I have to say I was looking forward to the eventual release of the Global Sea level data from the University of Colorado because it was clear from the last update in August that 2010 was going to show a significant drop in sea level from 2009 and I was curious how it would be dealt with. Now it is clear that the latest update included a substantial revision to the data, not just the recent data, but all the data. I guess I should not be surprised by this as it has happened with numerous other data sets. If the data doesn’t support your view, do a revision that fixes the problem.
Nor is this a trivial change. It adds on average 2.6 mm to the global sea level, but not surprisingly it does so more as time goes forward. That average of 2.6 mm is from 1993-2010. The average difference in 2009-2010 is a stunning 4.7mm. After enough tweaking they managed to get 2010 to show a minor increase in sea level from 2009. Here is the version difference between the data that was released last fall and the most recent version.
The La Nina of last fall has been fading of late even though the ENSO index continues to be negative. Since it is obvious that global temperatures are impacted by ENSO events (more on that here) I started trying to figure out what is going to happen for the coming fall when the Pacific Ocean will be determining the type of winter that North America and parts of Asia will be having later in the year.
My method was simple and didn’t use a single super computer or GCM, but I still trust the results. The fall predication is based solely on how the current ocean anomaly pattern compares to past years. I am not sure what methods are used by others for this, but after looking at enough anomaly maps for the oceans it is obvious that there is a cycle to the ENSO and is evident in the anomaly of the Pacific Ocean.
Previously I showed that the “rise in the sea levels” was decelerating. I did this using data from the University of Colorado “No Inverted Barometer Applied” data. I was challenged in my choice of data as the Inverted Barometer data is adjusted for atmospheric disturbances (high and low pressure systems) that affect the satellite data. I prefer to work with the unadjusted data which is why I made the choice I did. I commented with a rough calculation that the inverted barometer gave even more deceleration than the unadjusted data and left it at that.
As I got busy with my move I left it at that. I kept thinking more about it and decided to revisit the issue. So I went back and re-did all the work and set it up so I would easily be able to apply the same methods to the different types of satellite sea level data. My rough estimate that the inverted barometer (IB) is showing greater deceleration than the unadjusted data (No-IB) stands. It is more refined now, but the result is clear. There is no chance that the IPCC is correct that the sea level will rise 1m by 2100 based on anything seen in the actual data.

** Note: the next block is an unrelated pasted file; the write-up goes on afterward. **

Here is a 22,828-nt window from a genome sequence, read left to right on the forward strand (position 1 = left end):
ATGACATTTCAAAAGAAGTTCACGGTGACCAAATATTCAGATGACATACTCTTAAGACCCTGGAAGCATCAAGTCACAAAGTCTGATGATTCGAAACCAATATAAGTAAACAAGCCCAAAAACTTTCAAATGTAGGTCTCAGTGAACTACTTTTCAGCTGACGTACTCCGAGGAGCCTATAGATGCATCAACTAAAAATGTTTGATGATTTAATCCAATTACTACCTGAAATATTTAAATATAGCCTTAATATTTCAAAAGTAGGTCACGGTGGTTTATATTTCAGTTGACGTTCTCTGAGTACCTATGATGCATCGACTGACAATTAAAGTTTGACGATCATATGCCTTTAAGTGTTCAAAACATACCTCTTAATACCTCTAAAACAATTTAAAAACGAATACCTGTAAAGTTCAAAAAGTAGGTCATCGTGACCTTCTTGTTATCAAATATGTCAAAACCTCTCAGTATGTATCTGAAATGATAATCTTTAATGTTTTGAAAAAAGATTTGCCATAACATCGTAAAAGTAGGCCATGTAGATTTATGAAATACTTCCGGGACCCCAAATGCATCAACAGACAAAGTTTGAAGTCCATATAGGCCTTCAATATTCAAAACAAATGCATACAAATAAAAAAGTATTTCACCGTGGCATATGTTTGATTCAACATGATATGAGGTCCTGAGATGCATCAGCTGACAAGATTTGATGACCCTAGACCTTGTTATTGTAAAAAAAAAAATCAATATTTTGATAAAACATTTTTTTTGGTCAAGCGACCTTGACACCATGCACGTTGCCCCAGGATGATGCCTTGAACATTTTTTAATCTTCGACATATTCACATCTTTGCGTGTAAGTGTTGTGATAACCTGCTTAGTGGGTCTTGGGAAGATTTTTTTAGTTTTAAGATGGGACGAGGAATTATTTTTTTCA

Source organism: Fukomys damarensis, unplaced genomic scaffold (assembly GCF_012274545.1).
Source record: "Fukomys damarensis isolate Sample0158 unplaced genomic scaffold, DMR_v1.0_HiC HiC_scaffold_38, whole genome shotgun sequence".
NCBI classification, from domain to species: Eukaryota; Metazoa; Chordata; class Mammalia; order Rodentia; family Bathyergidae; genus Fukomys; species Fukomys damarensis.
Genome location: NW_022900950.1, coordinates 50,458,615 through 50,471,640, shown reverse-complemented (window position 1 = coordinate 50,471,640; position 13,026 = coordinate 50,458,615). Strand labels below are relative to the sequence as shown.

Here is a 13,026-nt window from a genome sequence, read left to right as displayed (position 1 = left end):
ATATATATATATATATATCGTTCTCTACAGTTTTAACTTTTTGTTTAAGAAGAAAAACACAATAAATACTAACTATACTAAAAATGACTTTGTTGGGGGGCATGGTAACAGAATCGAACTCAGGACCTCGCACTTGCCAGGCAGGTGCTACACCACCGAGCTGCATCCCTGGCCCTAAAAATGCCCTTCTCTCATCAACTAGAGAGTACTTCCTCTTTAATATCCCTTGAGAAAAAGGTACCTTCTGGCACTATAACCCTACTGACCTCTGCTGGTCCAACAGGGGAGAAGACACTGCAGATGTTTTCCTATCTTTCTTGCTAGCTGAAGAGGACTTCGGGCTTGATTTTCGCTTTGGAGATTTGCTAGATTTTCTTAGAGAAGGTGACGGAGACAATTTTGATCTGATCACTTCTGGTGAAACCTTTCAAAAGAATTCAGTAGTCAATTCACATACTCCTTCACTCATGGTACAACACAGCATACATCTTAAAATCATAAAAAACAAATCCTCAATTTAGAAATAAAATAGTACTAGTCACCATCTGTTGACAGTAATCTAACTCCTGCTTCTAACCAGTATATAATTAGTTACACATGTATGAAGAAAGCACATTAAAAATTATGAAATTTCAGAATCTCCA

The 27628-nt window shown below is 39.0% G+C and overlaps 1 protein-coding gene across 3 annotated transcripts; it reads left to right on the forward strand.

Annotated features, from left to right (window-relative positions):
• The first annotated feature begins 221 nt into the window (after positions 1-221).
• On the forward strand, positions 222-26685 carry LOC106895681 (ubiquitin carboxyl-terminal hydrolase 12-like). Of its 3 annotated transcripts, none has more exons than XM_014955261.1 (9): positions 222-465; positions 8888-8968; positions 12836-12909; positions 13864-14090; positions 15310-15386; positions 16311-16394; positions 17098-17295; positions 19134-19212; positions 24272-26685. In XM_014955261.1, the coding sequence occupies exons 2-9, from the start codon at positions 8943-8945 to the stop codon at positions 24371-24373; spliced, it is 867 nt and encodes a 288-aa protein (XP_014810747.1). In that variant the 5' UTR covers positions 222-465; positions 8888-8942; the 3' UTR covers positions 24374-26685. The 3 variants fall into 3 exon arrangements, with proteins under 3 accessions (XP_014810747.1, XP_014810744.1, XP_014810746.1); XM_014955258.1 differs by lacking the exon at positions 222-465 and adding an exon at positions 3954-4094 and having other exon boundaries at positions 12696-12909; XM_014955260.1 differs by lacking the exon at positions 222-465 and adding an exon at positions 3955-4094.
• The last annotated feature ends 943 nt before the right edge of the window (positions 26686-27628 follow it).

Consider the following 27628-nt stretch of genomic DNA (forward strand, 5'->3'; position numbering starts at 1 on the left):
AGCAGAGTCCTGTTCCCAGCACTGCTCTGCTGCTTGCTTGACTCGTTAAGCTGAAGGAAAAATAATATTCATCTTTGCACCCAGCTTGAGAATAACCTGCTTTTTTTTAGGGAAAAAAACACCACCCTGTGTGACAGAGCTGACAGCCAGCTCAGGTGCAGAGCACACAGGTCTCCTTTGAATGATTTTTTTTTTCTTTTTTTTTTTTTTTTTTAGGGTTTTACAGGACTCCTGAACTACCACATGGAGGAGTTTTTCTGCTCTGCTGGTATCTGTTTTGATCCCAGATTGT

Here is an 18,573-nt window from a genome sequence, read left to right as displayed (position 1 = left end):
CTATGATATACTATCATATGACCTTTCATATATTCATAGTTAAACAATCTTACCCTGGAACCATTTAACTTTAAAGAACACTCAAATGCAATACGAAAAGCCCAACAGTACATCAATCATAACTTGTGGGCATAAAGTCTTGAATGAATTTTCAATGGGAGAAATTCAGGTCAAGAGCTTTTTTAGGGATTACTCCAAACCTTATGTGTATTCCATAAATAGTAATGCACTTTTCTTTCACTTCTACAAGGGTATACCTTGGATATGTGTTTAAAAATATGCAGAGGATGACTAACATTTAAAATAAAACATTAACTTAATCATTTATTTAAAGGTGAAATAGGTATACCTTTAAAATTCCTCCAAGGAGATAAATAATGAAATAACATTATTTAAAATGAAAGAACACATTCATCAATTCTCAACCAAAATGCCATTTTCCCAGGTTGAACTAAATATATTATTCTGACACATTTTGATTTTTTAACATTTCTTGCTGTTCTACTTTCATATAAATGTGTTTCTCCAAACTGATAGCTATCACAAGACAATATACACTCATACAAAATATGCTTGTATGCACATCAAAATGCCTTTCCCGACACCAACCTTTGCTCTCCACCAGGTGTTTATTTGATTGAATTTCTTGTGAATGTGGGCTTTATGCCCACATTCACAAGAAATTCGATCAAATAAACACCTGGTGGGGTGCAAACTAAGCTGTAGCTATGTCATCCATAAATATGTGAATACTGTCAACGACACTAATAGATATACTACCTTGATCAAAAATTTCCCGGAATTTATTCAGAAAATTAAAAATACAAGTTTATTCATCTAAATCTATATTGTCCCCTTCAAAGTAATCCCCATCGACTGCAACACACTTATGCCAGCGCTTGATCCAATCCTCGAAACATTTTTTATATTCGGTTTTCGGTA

Posted February 16th, 2011. 6 comments
When I previously discussed that 2010 will likely show a significant drop in the global sea level I also stated that the rate of rise was decreasing. I spent some time trying to find a good way to accurately portray the accuracy of that statement. It occurred to me that perhaps the best way to do so was to determine the “acceleration” of the sea level rise. If one thinks of the the change in sea level as a “speed” then the acceleration would be the rate at which the velocity is changing. The end result is surprising and in the end I have a definitive acceleration rate for the sea level rise. Unfortunately it is not one that the warmists will like, but the numbers are strikingly clear.
The first step I used was to calculate the rate of rise for each 5 year period from 1995-2008. I used the least adjusted data from The University of Colorado sea level data. That would be the no-inverted-barometer with the seasonal signal included. This should be the most raw form of the sea level data. I have shown the 5 year trend for each year with the raw data here.
Posted February 6th, 2011. 21 comments
Based on the most current data it appears that 2010 is going to show the largest drop in global sea level ever recorded in the modern era. Since many followers of global warming believe that the rate of sea level rise is increasing, a significant drop in the global sea level highlights serious flaws in the IPCC projections. The oceans are truly the best indicator of climate. The oceans drive the world’s weather patterns. A drop in the ocean levels in a year that is being cited as proof that the global warming has arrived shows that there is still much to learned. If the ocean levels dropped in 2010, then there is something very wrong with the IPCC projections.
Posted January 16th, 2011. 36 comments